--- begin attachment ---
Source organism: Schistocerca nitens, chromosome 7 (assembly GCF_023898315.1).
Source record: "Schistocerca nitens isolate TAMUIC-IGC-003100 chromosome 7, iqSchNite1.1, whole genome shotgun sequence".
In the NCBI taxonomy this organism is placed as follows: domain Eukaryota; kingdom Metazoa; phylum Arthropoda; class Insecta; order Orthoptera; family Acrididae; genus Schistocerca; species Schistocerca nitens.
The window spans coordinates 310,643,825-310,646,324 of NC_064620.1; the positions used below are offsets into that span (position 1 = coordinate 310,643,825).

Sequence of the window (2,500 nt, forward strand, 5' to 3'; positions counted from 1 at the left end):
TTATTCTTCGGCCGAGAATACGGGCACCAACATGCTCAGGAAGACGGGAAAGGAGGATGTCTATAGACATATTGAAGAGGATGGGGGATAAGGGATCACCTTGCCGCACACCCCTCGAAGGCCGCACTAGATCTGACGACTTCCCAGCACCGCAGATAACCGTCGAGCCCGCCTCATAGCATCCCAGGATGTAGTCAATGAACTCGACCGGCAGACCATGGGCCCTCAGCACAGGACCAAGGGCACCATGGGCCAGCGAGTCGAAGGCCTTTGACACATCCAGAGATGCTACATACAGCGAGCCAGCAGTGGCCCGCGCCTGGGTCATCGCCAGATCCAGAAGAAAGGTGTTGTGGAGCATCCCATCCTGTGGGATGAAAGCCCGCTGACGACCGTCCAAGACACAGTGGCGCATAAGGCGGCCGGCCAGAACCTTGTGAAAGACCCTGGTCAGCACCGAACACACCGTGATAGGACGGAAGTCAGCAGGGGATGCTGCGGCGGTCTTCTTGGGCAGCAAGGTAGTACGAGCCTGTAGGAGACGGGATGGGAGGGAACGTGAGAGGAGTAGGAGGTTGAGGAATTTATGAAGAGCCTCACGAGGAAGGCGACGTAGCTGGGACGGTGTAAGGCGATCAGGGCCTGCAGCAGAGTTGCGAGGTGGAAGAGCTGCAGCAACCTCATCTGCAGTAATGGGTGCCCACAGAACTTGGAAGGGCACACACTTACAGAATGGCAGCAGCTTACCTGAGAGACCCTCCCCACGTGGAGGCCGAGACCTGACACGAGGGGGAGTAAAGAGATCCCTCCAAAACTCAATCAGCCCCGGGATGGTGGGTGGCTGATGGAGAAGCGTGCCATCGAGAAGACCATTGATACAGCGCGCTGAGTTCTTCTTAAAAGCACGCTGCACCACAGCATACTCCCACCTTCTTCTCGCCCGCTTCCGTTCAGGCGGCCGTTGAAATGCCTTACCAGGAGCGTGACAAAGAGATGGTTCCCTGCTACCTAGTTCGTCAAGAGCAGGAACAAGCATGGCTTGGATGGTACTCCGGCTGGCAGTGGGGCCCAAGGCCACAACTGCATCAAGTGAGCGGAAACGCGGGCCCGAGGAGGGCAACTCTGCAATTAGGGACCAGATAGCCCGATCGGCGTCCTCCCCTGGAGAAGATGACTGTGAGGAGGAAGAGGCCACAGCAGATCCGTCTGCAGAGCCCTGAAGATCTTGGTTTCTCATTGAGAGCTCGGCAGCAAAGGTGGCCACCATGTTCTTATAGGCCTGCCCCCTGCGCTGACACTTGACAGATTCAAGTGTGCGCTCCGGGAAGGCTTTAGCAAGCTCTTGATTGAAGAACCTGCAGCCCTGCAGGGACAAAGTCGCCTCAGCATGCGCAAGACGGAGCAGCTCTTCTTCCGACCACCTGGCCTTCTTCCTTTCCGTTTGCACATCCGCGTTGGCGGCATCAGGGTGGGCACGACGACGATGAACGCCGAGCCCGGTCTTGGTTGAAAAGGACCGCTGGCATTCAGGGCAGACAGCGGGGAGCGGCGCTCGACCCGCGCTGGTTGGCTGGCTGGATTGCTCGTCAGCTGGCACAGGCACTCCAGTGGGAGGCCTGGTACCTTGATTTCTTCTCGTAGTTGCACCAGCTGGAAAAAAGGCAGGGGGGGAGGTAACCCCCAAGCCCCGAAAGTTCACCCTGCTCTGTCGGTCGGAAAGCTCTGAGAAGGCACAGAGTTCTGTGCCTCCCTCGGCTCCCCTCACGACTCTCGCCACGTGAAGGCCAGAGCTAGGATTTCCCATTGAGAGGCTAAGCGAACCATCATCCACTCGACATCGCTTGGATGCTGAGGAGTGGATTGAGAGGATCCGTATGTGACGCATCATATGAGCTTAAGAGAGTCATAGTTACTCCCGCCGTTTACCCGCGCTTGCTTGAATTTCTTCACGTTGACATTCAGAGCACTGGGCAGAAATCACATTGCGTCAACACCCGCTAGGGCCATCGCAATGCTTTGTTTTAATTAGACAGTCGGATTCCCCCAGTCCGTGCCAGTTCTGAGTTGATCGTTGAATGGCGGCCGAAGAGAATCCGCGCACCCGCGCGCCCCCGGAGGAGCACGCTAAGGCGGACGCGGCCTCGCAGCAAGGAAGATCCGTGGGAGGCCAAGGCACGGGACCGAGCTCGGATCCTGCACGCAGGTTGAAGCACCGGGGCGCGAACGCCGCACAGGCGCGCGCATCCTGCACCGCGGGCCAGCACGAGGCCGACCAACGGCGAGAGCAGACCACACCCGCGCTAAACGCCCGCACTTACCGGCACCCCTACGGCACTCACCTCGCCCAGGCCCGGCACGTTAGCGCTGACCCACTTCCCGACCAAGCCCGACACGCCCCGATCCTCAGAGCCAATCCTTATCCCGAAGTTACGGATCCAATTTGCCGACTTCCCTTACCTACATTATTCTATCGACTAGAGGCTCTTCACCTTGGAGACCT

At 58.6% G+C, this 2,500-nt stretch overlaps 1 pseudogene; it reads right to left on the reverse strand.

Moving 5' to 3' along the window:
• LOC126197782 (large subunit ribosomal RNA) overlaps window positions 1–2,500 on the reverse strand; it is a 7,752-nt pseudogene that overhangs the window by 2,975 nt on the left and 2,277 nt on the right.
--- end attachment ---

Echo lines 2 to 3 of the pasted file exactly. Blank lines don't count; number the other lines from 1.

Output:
Source record: "Schistocerca nitens isolate TAMUIC-IGC-003100 chromosome 7, iqSchNite1.1, whole genome shotgun sequence".
In the NCBI taxonomy this organism is placed as follows: domain Eukaryota; kingdom Metazoa; phylum Arthropoda; class Insecta; order Orthoptera; family Acrididae; genus Schistocerca; species Schistocerca nitens.